Our decision does not leave the Complainant without potential recourse to challenge the Minimum Physical Ability Standard program. Article 9 of the 1992-1993 contract generally provides Complainant with a grievance and arbitration procedure by which the scope of the parties' respective rights can be determined. Article 5 specifically acknowledges the Complainant's right to challenge the "reasonableness of the application of" work rules as well as the "reasonableness of the application of . . . Management Rights." (4) Contrary to the Examiner, we express no view on the merits of any such claim particularly in light of the parties' specific contractual agreement in Article 5 to use their contractual mechanism to resolve such issues. (5)

We have modified the Examiner's Conclusions of Law to better reflect our rationale. We have affirmed her Findings of Fact and her ultimate determination that the establishment and implementation of the Minimum Physical Ability Standard program did not violate Secs. 111.70(3)(a)1, 3, 4 or 5, Stats.

Dated at Madison, Wisconsin this 14th day of October, 1994.

WISCONSIN EMPLOYMENT RELATIONS COMMISSION

By A. Henry Hempe /s/

A. Henry Hempe, Chairperson

William K. Strycker /s/

William K. Strycker, Commissioner

Commissioner Herman Torosian did not participate.


1. Pursuant to Sec. 227.48(2), Stats., the Commission hereby notifies the parties that a petition for rehearing may be filed with the Commission by following the procedures set forth in Sec. 227.49 and that a petition for judicial review naming the Commission as Respondent, may be filed by following the procedures set forth in Sec. 227.53, Stats.

227.49 Petitions for rehearing in contested cases. (1) A petition for rehearing shall not be prerequisite for appeal or review. Any person aggrieved by a final order may, within 20 days after service of the order, file a written petition for rehearing which shall specify in detail the grounds for the relief sought and supporting authorities. An agency may order a rehearing on its own motion within 20 days after service of a final order. This subsection does not apply to s. 17.025(3)(e). No agency is required to conduct more than one rehearing based on a petition for rehearing filed under this subsection in any contested case.

227.53 Parties and proceedings for review. (1) Except as otherwise specifically provided by law, any person aggrieved by a decision specified in s. 227.52 shall be entitled to judicial review thereof as provided in this chapter.

(a) Proceedings for review shall be instituted by serving a petition therefore personally or by certified mail upon the agency or one of its officials, and filing the petition in the office of the clerk of the circuit court for the county where the judicial review proceedings are to be held. Unless a rehearing is requested under s. 227.49, petitions for review under this paragraph shall be served and filed within 30 days after the service of the decision of the agency upon all parties under s. 227.48. If a rehearing is requested under s. 227.49, any party desiring judicial review shall serve and file a petition for review within 30 days after service of the order finally disposing of the application for rehearing, or within 30 days after the final disposition by operation of law of any such application for rehearing. The 30-day period for serving and filing a petition under this paragraph commences on the day after personal service or mailing of the decision by the agency. If the petitioner is a resident, the proceedings shall be held in the circuit court for the county where the petitioner resides, except that if the petitioner is an agency, the proceedings shall be in the circuit court for the county where the respondent resides and except as provided in ss. 77.59(6)(b), 182.70(6) and 182.71(5)(g). The proceedings shall be in the circuit court for Dane county if the petitioner is a nonresident. If all parties stipulate and the court to which the parties desire to transfer the proceedings agrees, the proceedings may be held in the county designated by the parties. If 2 or more petitions for review of the same decision are filed in different counties, the circuit judge for the county in which a petition for review of the decision was first filed shall determine the venue for judicial review of the decision, and shall order transfer or consolidation where appropriate.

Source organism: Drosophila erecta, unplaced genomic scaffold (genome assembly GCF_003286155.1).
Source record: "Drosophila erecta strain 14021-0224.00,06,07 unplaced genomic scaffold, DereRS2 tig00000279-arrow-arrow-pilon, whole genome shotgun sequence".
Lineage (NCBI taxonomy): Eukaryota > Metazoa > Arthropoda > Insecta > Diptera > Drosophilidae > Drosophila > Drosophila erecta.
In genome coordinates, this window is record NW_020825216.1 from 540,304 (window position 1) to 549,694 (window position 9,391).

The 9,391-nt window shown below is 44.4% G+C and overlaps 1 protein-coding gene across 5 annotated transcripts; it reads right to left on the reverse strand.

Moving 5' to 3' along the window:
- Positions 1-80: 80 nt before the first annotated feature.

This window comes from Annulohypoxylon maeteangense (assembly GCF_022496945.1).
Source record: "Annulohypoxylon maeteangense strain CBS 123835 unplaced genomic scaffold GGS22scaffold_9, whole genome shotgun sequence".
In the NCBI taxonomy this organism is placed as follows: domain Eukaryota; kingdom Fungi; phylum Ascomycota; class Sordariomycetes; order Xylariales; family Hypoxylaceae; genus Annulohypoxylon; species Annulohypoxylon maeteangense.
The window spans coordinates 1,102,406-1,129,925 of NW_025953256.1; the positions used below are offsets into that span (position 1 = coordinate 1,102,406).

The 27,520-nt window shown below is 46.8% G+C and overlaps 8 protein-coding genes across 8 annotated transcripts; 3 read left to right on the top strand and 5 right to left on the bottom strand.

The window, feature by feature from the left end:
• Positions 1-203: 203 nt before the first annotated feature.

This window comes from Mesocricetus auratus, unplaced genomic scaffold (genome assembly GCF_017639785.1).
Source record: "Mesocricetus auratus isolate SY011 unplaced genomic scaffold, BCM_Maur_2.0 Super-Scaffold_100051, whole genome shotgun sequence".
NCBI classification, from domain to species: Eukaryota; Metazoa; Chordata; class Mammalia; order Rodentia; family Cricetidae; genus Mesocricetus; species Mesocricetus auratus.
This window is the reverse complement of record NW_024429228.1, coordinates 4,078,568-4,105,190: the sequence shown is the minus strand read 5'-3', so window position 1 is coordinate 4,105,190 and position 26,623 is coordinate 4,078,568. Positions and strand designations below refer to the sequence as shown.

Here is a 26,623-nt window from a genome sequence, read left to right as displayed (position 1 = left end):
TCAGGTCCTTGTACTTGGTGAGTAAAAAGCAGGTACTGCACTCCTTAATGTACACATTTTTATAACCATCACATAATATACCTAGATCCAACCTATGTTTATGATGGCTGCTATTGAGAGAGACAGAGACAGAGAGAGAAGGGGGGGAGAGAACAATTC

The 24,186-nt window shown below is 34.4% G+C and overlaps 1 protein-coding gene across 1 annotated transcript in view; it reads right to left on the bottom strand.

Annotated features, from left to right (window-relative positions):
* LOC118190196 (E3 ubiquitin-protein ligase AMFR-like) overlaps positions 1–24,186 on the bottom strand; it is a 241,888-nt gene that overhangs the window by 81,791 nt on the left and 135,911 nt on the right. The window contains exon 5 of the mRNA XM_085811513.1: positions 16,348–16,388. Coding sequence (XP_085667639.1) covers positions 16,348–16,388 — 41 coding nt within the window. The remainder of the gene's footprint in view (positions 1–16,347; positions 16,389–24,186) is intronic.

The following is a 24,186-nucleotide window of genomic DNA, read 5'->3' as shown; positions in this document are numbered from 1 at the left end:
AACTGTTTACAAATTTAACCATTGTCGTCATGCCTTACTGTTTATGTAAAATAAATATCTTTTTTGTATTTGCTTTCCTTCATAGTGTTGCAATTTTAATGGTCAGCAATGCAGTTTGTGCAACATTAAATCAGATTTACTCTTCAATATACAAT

(b) The petition shall state the nature of the petitioner's interest, the facts showing that petitioner is a person aggrieved by the decision, and the grounds specified in s. 227.57 upon which petitioner contends that the decision should be reversed or modified.

. . .

(c) Copies of the petition shall be served, personally or by certified mail, or, when service is timely admitted in writing, by first class mail, not later than 30 days after the institution of the proceeding, upon all parties who appeared before the agency in the proceeding in which the order sought to be reviewed was made.

Note: For purposes of the above-noted statutory time-limits, the date of Commission service of this decision is the date it is placed in the mail (in this case the date appearing immediately above the signatures); the date of filing of a rehearing petition is the date of actual receipt by the Commission; and the service date of a judicial review petition is the date of actual receipt.

2. School District of Cadott, Dec. No. 27775-C (WERC, 6/94); City of Richland Center, Dec. No. 22912-B (WERC, 8/86); Brown County, Dec. No. 20623 (WERC, 5/83); Racine Unified School District, Dec. No. 18848-A (WERC, 6/82).

3. The record establishes that since at least 1989, these parties have been at odds over minimum physical ability testing and its impact on employes. Despite the presence of this issue, both parties elected not to make any specific proposals about physical ability standards when they bargained their 1992-1993 agreement. Each side apparently decided to rely on their existing contract rights to resolve any dispute which might arise.

4.Article 5, Section J and K state:

J. The City retains the right to establish reasonable work rules and rules of conduct. Any dispute with respect to these work rules shall not be subject to arbitration of any kind, but any dispute with respect to the reasonableness of the application of said rules may be subject to the grievance and arbitration procedures as set forth in this Agreement.

K. Any dispute with respect to Management Rights shall not in any way be subject to arbitration but any grievance with respect to the reasonableness of the application of said Management Rights may be subject to the grievance procedures contained herein.

5. See Cadott and Brown County, supra, footnote 2, for a similar result.